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Originally published November 13, 2012 at 8:05 PM | Page modified November 14, 2012 at 7:26 AM

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Colbert shuts down his Super PAC

Comedian Stephen Colbert is shutting down his parody political-action committee, Americans for a Better Tomorrow, Tomorrow.

The New York Times

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If you haven't seen the bit on the Colbert Report, you need to. Immediately. His lawyer... MORE
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Count Stephen Colbert among those disappointed "super PAC" operatives who feel they didn't help decide the presidential election.

But Colbert is taking it one step further: He is shutting down his group, Americans for a Better Tomorrow, Tomorrow.

In a letter posted to the group's website, Colbert cited the "timely passing" of Ham Rove, an actual canned ham that Colbert called the super PAC's "adviser and chief strategist."

"Due to Ham Rove's timely passing, I am announcing that Colbert super PAC is shutting down effective immediately," Colbert wrote.

On Monday's "Colbert Report," Colbert expressed fear in taking money from "anonymous, scary donors," and claimed they were trying to kill him for ineffectively using donations.

So, Colbert offered donors "a head on a platter," and did away with Ham Rove. He then made the group's remaining funds — almost $800,000 — "disappear" to a new 501(c)(4) group through an IRS loophole, as explained Monday by Colbert's lawyer, Trevor Potter, the former chairman of the Federal Election Commission (FEC).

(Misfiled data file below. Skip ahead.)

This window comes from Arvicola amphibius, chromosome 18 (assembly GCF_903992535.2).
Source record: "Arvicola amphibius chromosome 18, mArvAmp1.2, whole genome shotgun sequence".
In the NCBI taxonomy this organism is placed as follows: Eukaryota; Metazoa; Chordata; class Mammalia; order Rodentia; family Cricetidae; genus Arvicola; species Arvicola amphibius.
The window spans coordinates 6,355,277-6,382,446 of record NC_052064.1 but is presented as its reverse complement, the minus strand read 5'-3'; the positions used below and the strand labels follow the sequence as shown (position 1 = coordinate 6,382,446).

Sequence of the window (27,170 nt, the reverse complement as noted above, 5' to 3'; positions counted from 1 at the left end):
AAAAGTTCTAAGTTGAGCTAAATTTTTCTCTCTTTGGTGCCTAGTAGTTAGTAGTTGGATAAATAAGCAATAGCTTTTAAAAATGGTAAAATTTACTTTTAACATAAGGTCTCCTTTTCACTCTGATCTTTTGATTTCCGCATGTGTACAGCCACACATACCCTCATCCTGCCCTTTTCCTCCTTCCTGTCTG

"During this time of mourning, we ask that you respect our privacy, and more important, the privacy of our money," Colbert said. "It wishes to stay out of the public eye, so please don't go trying to find it. Rest assured, you won't. We have a really good lawyer."

Colbert's super PAC was a joke that became real, evolving from a skit mocking the Supreme Court's Citizens United decision to a full-fledged super PAC, at one point raising more than $1 million.

While never explicitly stating his intentions, Colbert used the group to raise awareness over loose campaign-finance laws.

As of Tuesday night, a termination report for Americans for a Better Tomorrow, Tomorrow had not been posted on the FEC's website.

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